Slippage occurs when the actual execution price differs from the expected price of an order. As a result, the fill price of an order is different than the price at which it was submitted. It most commonly occurs with market orders during periods of heightened volatility but slippage can also occur in large orders & limit (stop) orders as well.
The term “slippage” tends to have an unfortunate negative connotation. However, slippage is not always unfavorable for the trader, rather there is just a difference in the expected execution price.
Before exploring the intricacies of slippage, the following foundational components of trading are important to understand:
- There must be a buyer and a seller for a trade to occur. If one is attempting to sell a Crude Oil futures contract at 50.10, a counterparty must be willing to buy at 50.10, otherwise the order will be filled at the next available price.
- When using market, and stop market orders, the intent is for the trader to be filled as soon as possible, regardless of price. Submitting a market order is essentially saying, “I want to be filled at the best available price right away”.
3 Types of Slippage
With the above concepts in mind, below are 3 types of slippage that can occur. Crude Oil Futures is used as an example:
- Bid/Ask Price Fluctuation
A buy market order is submitted when the lowest offer is 50.10. A split second before the order hits the market, the lowest ask becomes 50.12 due to increased buying. In this instance, the order is filled at 50.12 with a slippage of 2 ticks. The expectation was 50.10, yet fill price was 50.12. Because the trader chose to submit a buy market order, to be filled as soon as possible, a small degree of slippage occurred.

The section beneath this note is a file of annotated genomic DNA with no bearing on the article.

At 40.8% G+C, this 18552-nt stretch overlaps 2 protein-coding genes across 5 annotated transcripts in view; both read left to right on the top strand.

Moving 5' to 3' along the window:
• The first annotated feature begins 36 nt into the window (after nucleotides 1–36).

- Partial Fills
A sell market order is submitted to sell 20 contracts at 50.10. On the bid side, there are two bids for a total of 20 contracts. The first bid is 13 contracts at 50.10 & the second is 7 contracts at 50.09. Per exchange matching rules, the ask for all 13 contracts will be filled at zero slippage. However, 1 tick of slippage will occur on 7 contracts at 50.09.
- Positive Slippage
This can occur when a market order is submitted and the best available price suddenly drops below the requested price during transit. A buy market order submitted at 50.10 is filled at 50.08 would result in positive slippage of 2 ticks.
Slippage Due to High Volatility
In times of extreme volatility, the following order types can experience a degree of slippage.
- Stop Orders
In a case of a large market spike, slippage can occur where the order is trigged before it can be filled as the market price moved beyond the stop price.
- Stop Limit Orders
It’s possible for the market to move far and fast enough that a stop does not get filled. Should this occur, the order transitions to a limit order at the highest or lowest user defined price.
Instances of large market swings are rare, however extremely volatile conditions have occurred surrounding news events. Traders should be aware of potential volatility & employ proper risk mitigation measures.